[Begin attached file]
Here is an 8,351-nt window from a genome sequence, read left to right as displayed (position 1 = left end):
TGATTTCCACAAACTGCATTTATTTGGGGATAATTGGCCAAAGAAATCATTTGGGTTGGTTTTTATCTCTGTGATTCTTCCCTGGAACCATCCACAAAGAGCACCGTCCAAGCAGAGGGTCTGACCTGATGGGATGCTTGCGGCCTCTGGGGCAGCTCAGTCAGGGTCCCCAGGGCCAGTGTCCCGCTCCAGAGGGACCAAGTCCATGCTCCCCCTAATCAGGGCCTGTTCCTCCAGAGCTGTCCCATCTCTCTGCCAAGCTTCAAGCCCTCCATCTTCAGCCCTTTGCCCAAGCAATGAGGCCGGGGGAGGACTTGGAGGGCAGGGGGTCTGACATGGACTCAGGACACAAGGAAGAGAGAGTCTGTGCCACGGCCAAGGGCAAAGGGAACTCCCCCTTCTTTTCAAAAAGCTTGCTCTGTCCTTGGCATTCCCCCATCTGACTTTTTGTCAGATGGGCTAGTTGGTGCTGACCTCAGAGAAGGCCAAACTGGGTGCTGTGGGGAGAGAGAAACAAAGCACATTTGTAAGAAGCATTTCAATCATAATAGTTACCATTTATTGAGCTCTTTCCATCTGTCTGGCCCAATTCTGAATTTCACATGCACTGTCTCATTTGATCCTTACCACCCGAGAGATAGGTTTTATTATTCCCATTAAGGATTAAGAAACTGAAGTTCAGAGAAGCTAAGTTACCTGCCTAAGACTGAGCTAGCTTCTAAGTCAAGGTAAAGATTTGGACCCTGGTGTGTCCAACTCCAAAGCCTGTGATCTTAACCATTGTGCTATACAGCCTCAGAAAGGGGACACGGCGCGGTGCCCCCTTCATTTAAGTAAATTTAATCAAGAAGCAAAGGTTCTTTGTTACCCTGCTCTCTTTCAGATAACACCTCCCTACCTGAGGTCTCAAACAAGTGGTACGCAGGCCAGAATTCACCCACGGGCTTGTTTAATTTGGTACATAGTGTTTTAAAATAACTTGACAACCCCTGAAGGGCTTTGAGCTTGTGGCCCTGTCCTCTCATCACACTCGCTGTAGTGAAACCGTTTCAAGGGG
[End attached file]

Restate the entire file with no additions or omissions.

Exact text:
Here is an 8,351-nt window from a genome sequence, read left to right as displayed (position 1 = left end):
TGATTTCCACAAACTGCATTTATTTGGGGATAATTGGCCAAAGAAATCATTTGGGTTGGTTTTTATCTCTGTGATTCTTCCCTGGAACCATCCACAAAGAGCACCGTCCAAGCAGAGGGTCTGACCTGATGGGATGCTTGCGGCCTCTGGGGCAGCTCAGTCAGGGTCCCCAGGGCCAGTGTCCCGCTCCAGAGGGACCAAGTCCATGCTCCCCCTAATCAGGGCCTGTTCCTCCAGAGCTGTCCCATCTCTCTGCCAAGCTTCAAGCCCTCCATCTTCAGCCCTTTGCCCAAGCAATGAGGCCGGGGGAGGACTTGGAGGGCAGGGGGTCTGACATGGACTCAGGACACAAGGAAGAGAGAGTCTGTGCCACGGCCAAGGGCAAAGGGAACTCCCCCTTCTTTTCAAAAAGCTTGCTCTGTCCTTGGCATTCCCCCATCTGACTTTTTGTCAGATGGGCTAGTTGGTGCTGACCTCAGAGAAGGCCAAACTGGGTGCTGTGGGGAGAGAGAAACAAAGCACATTTGTAAGAAGCATTTCAATCATAATAGTTACCATTTATTGAGCTCTTTCCATCTGTCTGGCCCAATTCTGAATTTCACATGCACTGTCTCATTTGATCCTTACCACCCGAGAGATAGGTTTTATTATTCCCATTAAGGATTAAGAAACTGAAGTTCAGAGAAGCTAAGTTACCTGCCTAAGACTGAGCTAGCTTCTAAGTCAAGGTAAAGATTTGGACCCTGGTGTGTCCAACTCCAAAGCCTGTGATCTTAACCATTGTGCTATACAGCCTCAGAAAGGGGACACGGCGCGGTGCCCCCTTCATTTAAGTAAATTTAATCAAGAAGCAAAGGTTCTTTGTTACCCTGCTCTCTTTCAGATAACACCTCCCTACCTGAGGTCTCAAACAAGTGGTACGCAGGCCAGAATTCACCCACGGGCTTGTTTAATTTGGTACATAGTGTTTTAAAATAACTTGACAACCCCTGAAGGGCTTTGAGCTTGTGGCCCTGTCCTCTCATCACACTCGCTGTAGTGAAACCGTTTCAAGGGG